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Besides aesthetics, is a steel Colnago really better than a steel Nishiki?

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Besides aesthetics, is a steel Colnago really better than a steel Nishiki?

Old 04-10-18, 02:41 PM
  #51  
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Originally Posted by Andy_K View Post
the Nishiki would make a much, much better bar hopper than the De Rosa.
Why would a Nishiki want to be a De Rosa? Okay, I can understand aspiring to be one.

All this talk about construction methods still leaves open the question of how much it matters on the road, though admittedly some of you do say such-and-such rides better.

A personal experience: When I worked in RI and did the car/train/bike commute I had to cross the Blackstone River. Any way you look at it the west (right) bank is a steep drop to the river. I had one route on a poorly maintained back road down to the river which dropped about 150ft of elevation in about 1500ft of distance. DeLorme Topo NAm shows some of it hitting a grade of about 16%, with a stop sign at a fairly busy road at the bottom, pretty scary. (No, I did NOT go up that way, tried it once never did again.) I rode it on the mid-level Bianch, the Centurion, and the Peugeot UO-8. They had decidedly different responses to the bumps. The UO-8 was not locked down to the road as well, felt looser. The Centurion did feel pretty confident. I don't recall the Bianchi's response as especially loose.

Well, of course the cheaper UO-8 should have been worse. But the point is, road response does matter and some frames may be better than others. I would expect that a well-made, more expensive bike would be better at some things than a cheaper bike.
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Old 04-10-18, 03:48 PM
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Originally Posted by jimmuller View Post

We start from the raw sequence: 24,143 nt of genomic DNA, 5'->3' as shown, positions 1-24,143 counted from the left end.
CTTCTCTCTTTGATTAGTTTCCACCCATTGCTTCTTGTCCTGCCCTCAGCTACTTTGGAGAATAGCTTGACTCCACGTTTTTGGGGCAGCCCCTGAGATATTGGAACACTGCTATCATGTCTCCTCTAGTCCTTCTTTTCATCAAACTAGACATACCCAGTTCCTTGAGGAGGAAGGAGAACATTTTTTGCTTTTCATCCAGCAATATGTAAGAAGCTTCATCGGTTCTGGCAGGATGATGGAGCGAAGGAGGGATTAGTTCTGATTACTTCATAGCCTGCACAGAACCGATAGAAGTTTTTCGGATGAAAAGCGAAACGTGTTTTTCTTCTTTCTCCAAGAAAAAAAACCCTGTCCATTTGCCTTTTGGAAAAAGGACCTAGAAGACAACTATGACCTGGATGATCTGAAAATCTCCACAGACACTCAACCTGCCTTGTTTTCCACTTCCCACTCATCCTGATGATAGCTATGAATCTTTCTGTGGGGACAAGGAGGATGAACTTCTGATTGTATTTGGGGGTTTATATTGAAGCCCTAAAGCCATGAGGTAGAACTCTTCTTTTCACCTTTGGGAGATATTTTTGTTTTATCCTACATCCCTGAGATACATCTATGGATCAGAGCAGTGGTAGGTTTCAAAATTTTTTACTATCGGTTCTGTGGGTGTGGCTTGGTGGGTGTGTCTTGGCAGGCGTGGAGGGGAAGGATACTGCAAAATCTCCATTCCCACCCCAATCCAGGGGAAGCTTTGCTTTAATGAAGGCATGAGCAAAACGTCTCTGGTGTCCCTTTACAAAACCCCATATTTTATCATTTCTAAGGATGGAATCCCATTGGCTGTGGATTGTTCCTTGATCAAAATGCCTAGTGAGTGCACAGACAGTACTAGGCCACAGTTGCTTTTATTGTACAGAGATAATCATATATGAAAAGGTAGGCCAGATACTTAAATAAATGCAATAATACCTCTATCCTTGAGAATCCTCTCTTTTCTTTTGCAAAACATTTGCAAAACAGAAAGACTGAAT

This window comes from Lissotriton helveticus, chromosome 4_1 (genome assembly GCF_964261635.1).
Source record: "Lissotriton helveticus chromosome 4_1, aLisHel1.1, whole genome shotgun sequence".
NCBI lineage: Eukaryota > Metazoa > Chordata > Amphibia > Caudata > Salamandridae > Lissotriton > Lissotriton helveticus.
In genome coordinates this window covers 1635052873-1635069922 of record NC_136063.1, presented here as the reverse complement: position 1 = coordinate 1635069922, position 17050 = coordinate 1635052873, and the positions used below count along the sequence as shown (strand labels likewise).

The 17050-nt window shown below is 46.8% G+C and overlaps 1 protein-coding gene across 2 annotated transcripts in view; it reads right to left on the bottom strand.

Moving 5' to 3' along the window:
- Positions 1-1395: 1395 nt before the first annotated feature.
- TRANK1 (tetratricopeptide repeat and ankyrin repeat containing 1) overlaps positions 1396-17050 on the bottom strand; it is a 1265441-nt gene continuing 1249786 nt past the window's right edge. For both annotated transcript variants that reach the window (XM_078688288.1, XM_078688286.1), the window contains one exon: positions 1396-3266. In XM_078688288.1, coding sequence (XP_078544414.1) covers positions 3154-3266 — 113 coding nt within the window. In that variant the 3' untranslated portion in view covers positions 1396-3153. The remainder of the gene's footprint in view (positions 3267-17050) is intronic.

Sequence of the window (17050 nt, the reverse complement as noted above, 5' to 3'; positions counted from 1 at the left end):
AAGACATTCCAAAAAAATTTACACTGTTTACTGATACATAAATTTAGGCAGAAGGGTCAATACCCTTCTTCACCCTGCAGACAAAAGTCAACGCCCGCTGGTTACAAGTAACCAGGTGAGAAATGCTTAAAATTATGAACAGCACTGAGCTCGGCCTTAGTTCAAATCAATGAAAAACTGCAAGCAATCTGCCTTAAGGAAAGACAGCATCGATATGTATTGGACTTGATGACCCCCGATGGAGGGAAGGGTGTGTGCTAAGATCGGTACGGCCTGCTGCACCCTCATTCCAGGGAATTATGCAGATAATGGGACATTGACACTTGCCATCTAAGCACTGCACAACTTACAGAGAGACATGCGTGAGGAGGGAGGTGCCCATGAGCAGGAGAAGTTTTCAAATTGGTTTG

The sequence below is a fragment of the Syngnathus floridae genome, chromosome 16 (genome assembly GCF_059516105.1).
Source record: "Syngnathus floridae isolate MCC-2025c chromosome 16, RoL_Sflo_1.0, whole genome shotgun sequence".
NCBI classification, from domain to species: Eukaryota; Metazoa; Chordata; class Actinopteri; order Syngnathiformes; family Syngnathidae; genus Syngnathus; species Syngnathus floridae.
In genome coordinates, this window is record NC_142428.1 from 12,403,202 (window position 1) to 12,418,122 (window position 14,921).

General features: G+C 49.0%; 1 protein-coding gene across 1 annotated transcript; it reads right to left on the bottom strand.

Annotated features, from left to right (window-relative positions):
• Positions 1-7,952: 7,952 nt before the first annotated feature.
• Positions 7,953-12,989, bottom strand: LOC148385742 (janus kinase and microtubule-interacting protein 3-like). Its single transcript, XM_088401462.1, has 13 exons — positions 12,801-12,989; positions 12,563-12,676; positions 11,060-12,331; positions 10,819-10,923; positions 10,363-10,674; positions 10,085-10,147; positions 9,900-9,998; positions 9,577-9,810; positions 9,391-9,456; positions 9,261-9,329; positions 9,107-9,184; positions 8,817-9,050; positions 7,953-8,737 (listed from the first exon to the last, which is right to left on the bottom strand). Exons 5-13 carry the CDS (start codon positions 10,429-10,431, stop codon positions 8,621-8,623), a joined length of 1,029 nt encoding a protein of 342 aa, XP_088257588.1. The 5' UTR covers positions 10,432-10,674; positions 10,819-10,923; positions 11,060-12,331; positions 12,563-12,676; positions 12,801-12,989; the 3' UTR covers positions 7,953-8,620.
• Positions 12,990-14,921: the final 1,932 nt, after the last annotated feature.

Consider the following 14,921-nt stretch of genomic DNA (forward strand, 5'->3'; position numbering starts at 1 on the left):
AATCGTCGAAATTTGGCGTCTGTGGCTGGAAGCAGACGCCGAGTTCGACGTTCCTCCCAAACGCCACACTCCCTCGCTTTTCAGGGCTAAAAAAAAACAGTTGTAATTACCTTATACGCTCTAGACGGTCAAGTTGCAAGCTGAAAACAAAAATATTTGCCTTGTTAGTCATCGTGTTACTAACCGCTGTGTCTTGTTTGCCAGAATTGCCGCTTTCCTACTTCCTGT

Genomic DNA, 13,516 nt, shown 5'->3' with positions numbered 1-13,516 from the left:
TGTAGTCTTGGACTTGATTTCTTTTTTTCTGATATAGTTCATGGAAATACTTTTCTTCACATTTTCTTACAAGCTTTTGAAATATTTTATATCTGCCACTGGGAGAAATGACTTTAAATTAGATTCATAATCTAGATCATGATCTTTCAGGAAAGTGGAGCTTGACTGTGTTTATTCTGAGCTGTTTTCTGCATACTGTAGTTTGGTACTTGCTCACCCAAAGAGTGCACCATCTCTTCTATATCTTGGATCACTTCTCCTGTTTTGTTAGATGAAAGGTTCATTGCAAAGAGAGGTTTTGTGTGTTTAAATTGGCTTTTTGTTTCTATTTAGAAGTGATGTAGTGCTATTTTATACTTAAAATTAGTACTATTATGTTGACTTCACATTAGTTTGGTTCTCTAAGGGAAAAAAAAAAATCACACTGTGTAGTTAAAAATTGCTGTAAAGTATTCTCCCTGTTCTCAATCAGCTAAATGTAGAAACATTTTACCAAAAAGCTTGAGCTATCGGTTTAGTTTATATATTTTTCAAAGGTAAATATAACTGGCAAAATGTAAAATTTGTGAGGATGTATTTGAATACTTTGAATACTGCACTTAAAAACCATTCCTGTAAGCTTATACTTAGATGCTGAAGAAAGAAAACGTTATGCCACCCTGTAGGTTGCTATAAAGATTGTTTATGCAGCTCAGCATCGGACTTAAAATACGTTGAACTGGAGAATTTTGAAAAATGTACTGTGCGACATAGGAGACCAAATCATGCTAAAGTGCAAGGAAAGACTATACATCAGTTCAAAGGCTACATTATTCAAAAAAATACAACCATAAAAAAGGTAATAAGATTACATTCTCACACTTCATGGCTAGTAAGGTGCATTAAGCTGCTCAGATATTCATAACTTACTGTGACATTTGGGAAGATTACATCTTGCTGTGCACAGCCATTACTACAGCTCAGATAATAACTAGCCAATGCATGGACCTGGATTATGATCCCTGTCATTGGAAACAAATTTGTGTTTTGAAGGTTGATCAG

All this talk about construction methods still leaves open the question of how much it matters on the road, though admittedly some of you do say such-and-such rides better.
I had to carry my gravel bike up about 10 flights of stairs, and it turns out that bike is a lot heavier than it rides. I have always thought you could make up for a lot as long as your position is right and you have decent wheels. Weight certainly isn't that important if you don't switch bikes very often, but when it comes down to it, tires are everything.
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Old 04-10-18, 04:47 PM
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Originally Posted by exmechanic89 View Post
Both use brass brazed frames, so yeah... pretty similar if you really think about it. Schwinn Paramounts OTOH were silver brazed, so a different - and in my view - much higher quality frame than either of the other two. Despite Colnago's mystique on forums like this, their frames werent particularily better than anyone elses.
After Silver Brazing and Painting they were floated down from Heaven by Harp Slinging Angels and once on the Ground they were Sprinkled with Fairy Dust.
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Old 04-10-18, 04:53 PM
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Originally Posted by Wileyone View Post
After Silver Brazing and Painting they were floated down from Heaven by Harp Slinging Angels and once on the Ground they were Sprinkled with Fairy Dust.
'Silver' fairy dust, not the brass fairy dust the Colnagos received.
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Old 04-10-18, 05:35 PM
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Originally Posted by unterhausen View Post